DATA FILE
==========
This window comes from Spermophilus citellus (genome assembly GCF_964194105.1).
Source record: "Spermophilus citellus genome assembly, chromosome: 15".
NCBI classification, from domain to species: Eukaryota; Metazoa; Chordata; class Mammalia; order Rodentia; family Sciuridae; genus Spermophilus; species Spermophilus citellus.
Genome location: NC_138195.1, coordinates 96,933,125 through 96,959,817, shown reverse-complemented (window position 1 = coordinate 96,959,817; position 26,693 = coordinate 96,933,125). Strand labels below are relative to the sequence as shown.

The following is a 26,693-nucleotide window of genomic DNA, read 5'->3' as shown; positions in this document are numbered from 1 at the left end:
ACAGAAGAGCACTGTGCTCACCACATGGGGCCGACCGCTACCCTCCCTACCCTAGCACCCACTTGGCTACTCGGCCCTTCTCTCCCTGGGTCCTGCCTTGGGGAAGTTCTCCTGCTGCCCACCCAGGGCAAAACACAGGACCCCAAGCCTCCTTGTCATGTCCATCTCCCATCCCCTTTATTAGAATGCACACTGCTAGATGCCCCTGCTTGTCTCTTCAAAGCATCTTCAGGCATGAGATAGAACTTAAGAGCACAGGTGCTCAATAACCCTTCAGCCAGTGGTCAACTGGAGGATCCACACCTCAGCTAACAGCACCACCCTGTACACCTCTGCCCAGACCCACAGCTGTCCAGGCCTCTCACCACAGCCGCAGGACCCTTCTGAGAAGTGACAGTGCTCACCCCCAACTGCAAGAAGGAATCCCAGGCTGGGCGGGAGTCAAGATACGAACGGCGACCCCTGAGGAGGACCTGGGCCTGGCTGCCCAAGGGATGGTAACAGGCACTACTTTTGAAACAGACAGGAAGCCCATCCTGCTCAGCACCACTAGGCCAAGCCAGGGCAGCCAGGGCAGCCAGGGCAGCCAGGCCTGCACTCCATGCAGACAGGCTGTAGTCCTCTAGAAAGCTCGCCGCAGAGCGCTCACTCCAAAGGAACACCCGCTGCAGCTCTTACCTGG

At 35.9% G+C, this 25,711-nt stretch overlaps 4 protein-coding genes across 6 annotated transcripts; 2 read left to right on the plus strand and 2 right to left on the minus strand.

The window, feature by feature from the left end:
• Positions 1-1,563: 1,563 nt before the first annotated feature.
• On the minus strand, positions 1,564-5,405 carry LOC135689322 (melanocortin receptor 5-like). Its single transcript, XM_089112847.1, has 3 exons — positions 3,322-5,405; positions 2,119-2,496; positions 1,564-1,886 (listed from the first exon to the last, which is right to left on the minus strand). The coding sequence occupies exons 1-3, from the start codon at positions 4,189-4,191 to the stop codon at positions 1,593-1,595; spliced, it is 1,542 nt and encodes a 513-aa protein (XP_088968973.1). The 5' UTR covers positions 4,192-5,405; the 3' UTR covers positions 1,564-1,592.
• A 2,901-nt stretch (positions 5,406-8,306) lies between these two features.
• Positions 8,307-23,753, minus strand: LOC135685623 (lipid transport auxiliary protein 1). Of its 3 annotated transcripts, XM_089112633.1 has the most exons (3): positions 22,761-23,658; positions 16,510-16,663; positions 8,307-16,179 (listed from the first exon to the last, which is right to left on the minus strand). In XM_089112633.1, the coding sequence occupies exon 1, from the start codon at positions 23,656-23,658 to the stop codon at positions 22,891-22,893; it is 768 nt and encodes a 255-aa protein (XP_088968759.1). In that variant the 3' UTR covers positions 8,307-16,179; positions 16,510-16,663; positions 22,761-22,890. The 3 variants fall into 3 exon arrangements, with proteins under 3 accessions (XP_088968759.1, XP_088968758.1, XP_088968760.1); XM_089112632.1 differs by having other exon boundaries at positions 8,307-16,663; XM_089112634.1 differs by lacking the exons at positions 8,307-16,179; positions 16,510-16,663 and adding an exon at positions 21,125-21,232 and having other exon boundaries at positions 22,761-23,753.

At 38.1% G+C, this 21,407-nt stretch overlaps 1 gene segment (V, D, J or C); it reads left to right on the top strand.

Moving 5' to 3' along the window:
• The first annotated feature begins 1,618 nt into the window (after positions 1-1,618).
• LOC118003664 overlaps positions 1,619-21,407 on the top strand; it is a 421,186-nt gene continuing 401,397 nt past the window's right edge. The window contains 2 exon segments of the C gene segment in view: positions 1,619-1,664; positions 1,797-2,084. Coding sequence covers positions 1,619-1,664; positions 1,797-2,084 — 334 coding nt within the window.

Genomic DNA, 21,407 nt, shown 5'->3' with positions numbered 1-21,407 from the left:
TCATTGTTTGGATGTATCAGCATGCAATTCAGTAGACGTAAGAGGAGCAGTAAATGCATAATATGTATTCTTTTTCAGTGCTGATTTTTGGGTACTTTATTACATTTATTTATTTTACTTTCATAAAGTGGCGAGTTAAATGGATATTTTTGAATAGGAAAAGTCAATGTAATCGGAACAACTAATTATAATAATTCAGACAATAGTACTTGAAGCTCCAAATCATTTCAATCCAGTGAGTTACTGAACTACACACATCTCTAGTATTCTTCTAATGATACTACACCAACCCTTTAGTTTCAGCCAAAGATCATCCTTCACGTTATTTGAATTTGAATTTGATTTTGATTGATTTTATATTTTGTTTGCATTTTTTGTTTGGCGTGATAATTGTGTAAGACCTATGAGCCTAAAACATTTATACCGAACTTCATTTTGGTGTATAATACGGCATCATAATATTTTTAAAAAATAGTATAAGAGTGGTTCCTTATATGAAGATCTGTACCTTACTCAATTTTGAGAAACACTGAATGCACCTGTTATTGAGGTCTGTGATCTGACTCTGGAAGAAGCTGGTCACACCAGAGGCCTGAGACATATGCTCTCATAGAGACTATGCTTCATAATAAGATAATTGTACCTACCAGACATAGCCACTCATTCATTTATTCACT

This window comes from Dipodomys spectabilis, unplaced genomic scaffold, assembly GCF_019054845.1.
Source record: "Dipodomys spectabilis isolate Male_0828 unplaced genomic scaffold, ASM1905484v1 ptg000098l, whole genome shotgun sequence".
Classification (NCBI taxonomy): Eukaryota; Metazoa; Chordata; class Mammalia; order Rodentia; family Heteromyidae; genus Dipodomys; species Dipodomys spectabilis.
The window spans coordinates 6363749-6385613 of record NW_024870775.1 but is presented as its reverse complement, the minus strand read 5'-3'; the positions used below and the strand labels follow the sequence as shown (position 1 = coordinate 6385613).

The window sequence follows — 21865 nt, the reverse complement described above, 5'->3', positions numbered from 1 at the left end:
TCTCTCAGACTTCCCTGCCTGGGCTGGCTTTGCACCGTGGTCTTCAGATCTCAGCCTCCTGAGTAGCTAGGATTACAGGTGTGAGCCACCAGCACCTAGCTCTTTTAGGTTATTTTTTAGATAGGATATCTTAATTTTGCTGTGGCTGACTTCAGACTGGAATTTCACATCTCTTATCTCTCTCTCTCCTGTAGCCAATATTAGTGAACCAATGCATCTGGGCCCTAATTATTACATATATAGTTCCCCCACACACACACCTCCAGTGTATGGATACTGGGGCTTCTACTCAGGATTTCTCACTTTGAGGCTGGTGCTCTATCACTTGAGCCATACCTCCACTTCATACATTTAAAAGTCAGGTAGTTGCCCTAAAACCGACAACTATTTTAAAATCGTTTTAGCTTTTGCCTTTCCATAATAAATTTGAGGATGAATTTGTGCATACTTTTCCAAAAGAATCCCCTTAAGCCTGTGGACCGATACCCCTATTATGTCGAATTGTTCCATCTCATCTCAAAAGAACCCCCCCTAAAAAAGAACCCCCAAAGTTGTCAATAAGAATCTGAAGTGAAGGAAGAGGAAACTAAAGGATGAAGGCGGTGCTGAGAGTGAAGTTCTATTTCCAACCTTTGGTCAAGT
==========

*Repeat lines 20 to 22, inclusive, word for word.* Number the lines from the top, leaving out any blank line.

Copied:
Source record: "Dipodomys spectabilis isolate Male_0828 unplaced genomic scaffold, ASM1905484v1 ptg000098l, whole genome shotgun sequence".
Classification (NCBI taxonomy): Eukaryota; Metazoa; Chordata; class Mammalia; order Rodentia; family Heteromyidae; genus Dipodomys; species Dipodomys spectabilis.
The window spans coordinates 6363749-6385613 of record NW_024870775.1 but is presented as its reverse complement, the minus strand read 5'-3'; the positions used below and the strand labels follow the sequence as shown (position 1 = coordinate 6385613).